YouTube has surpassed 80 million Music and Premium subscribers. This means that, in the past year alone, YouTube has added 30 million paid subscribers.
Earlier this year, the company announced a $6B revenue contribution to the music industry, with 30% coming from user-generated content. The company claims that it remains committed to becoming the #1 contributor of revenue to the music industry.
How did YouTube reach the 80 million landmark?
YouTube claims that it has added an additional 30 million members this year by pursuing three different approaches:
- Levelling up YouTube Premium: Since it first launched, YouTube has continually enhanced YouTube Premium even further. The company has recently added features like afterparties, which grant exclusive access to livestream content and access to discounts on the latest hardware and services from Google.
- Putting a focus on fans: YouTube says it has placed a greater emphasis on what fans want. Now, YouTube prompts users to download videos or enter long listening sessions on the YouTube Music app, which is home to more than 100 million official songs. It also now provides an expansive catalogue of live performances, remixes and diamond in the rough deep-cuts. This means fans can enjoy every music format: long-form music videos, short-form videos, livestreams, podcasts and more.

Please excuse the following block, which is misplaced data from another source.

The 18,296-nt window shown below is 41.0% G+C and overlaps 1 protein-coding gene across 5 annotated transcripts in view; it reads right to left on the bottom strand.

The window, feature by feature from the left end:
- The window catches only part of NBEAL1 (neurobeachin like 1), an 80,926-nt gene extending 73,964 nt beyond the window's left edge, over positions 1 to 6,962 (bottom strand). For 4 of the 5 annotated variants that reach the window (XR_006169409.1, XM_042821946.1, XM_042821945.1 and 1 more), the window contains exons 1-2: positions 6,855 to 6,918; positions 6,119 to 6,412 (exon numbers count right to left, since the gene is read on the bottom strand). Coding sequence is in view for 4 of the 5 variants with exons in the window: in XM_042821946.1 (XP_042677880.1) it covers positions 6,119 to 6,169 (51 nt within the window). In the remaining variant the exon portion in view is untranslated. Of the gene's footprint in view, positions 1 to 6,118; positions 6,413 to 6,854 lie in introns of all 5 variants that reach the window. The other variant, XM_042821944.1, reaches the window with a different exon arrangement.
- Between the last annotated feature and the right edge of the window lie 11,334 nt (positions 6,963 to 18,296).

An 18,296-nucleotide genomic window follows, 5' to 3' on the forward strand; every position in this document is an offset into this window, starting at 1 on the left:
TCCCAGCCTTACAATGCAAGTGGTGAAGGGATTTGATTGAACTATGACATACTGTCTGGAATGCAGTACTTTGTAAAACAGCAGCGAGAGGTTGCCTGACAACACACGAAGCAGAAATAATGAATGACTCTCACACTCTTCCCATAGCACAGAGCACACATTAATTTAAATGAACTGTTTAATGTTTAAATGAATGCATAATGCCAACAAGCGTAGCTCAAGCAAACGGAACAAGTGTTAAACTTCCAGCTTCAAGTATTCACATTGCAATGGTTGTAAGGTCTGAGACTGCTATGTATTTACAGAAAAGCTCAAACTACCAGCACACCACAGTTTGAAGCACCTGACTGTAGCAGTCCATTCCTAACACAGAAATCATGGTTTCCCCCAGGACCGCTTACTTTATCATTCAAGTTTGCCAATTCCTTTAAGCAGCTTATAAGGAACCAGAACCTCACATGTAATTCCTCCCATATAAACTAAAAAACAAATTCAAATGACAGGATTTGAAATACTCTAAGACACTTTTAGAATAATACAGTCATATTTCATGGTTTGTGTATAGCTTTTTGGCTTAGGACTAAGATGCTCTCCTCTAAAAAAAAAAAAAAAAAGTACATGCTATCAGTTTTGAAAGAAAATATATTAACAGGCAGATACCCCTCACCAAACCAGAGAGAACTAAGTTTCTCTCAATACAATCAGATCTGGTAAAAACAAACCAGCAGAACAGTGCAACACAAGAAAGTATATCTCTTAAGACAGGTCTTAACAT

- Creating meaningful partnerships: Since the launch of YouTube Music and YouTube Premium, YouTube has built a series of global partnerships with companies like Samsung, carriers like SoftBank (Japan), Vodafone (Europe), and LG U+ (Korea), and Google services such as Google One.
The next phase of growth: Google gives advertisers new ways to stop YouTube ad repetition
In addition to improving the Premium experience, YouTube is also helping advertisers deliver a better advertising experience for non-paying viewers.
The company currently uses a frequency management solution on Display and Video 360. This allows marketers to manage the number of times people see their ads across YouTube and third-party networks.
Now, advertisers can also select the frequency target and YouTube systems will optimize towards maximum unique reach at the frequency goal. Thanks to built-in capping, campaigns deliver within a tight distribution range so viewers don’t see the ads too many times.
YouTube’s 2022 growth – the view from Spike
Whereas large companies like Meta have faltered this year and other social media giants such as Twitter have struggled to convert non-paying customers to subscribers, YouTube has faced no such problem and has converted more than 30 million people to its Premium service. This shows us that, when tangible benefits are provided, customers are still willing to pay for access to top-tier content.
It’s also interesting to see that YouTube is continuing to improve the experience for non-paying customers. Plus, their frequency management solution should also help advertisers reach their frequency goals and ensure that their brand stays at the front of the customer’s mind.